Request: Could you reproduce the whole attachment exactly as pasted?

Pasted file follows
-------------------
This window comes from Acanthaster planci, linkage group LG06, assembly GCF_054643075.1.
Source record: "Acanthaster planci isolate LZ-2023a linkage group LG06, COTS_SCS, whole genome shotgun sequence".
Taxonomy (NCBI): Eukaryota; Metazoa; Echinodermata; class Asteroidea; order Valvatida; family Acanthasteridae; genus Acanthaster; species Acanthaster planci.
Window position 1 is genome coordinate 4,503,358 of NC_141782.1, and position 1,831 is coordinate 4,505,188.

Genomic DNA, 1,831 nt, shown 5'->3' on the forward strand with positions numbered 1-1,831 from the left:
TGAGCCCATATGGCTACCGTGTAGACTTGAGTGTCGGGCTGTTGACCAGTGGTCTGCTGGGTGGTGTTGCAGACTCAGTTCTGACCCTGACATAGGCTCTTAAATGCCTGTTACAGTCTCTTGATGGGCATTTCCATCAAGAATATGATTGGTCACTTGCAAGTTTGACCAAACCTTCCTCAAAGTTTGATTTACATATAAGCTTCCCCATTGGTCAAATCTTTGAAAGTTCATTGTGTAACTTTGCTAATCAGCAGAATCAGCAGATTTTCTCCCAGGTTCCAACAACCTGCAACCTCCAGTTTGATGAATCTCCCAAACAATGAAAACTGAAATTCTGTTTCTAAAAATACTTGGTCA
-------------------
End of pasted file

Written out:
This window comes from Acanthaster planci, linkage group LG06, assembly GCF_054643075.1.
Source record: "Acanthaster planci isolate LZ-2023a linkage group LG06, COTS_SCS, whole genome shotgun sequence".
Taxonomy (NCBI): Eukaryota; Metazoa; Echinodermata; class Asteroidea; order Valvatida; family Acanthasteridae; genus Acanthaster; species Acanthaster planci.
Window position 1 is genome coordinate 4,503,358 of NC_141782.1, and position 1,831 is coordinate 4,505,188.

Genomic DNA, 1,831 nt, shown 5'->3' on the forward strand with positions numbered 1-1,831 from the left:
TGAGCCCATATGGCTACCGTGTAGACTTGAGTGTCGGGCTGTTGACCAGTGGTCTGCTGGGTGGTGTTGCAGACTCAGTTCTGACCCTGACATAGGCTCTTAAATGCCTGTTACAGTCTCTTGATGGGCATTTCCATCAAGAATATGATTGGTCACTTGCAAGTTTGACCAAACCTTCCTCAAAGTTTGATTTACATATAAGCTTCCCCATTGGTCAAATCTTTGAAAGTTCATTGTGTAACTTTGCTAATCAGCAGAATCAGCAGATTTTCTCCCAGGTTCCAACAACCTGCAACCTCCAGTTTGATGAATCTCCCAAACAATGAAAACTGAAATTCTGTTTCTAAAAATACTTGGTCA